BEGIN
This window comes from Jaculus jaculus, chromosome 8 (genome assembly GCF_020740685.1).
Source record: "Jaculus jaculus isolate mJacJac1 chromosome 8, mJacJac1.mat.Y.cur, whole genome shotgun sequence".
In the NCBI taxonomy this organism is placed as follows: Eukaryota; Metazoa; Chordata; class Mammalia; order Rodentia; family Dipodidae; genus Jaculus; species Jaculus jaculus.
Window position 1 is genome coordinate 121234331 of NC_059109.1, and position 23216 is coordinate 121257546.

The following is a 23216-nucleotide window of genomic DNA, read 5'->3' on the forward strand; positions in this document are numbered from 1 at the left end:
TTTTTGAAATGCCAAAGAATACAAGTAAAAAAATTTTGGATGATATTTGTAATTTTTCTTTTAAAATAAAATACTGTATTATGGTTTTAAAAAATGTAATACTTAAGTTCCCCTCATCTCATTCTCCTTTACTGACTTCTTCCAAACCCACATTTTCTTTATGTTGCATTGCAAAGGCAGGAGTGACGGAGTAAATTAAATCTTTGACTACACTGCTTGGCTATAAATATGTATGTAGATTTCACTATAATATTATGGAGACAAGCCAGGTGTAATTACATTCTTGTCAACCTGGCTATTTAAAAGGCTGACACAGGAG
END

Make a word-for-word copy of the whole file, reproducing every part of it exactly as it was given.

This window comes from Jaculus jaculus, chromosome 8 (genome assembly GCF_020740685.1).
Source record: "Jaculus jaculus isolate mJacJac1 chromosome 8, mJacJac1.mat.Y.cur, whole genome shotgun sequence".
In the NCBI taxonomy this organism is placed as follows: Eukaryota; Metazoa; Chordata; class Mammalia; order Rodentia; family Dipodidae; genus Jaculus; species Jaculus jaculus.
Window position 1 is genome coordinate 121234331 of NC_059109.1, and position 23216 is coordinate 121257546.

The following is a 23216-nucleotide window of genomic DNA, read 5'->3' on the forward strand; positions in this document are numbered from 1 at the left end:
TTTTTGAAATGCCAAAGAATACAAGTAAAAAAATTTTGGATGATATTTGTAATTTTTCTTTTAAAATAAAATACTGTATTATGGTTTTAAAAAATGTAATACTTAAGTTCCCCTCATCTCATTCTCCTTTACTGACTTCTTCCAAACCCACATTTTCTTTATGTTGCATTGCAAAGGCAGGAGTGACGGAGTAAATTAAATCTTTGACTACACTGCTTGGCTATAAATATGTATGTAGATTTCACTATAATATTATGGAGACAAGCCAGGTGTAATTACATTCTTGTCAACCTGGCTATTTAAAAGGCTGACACAGGAG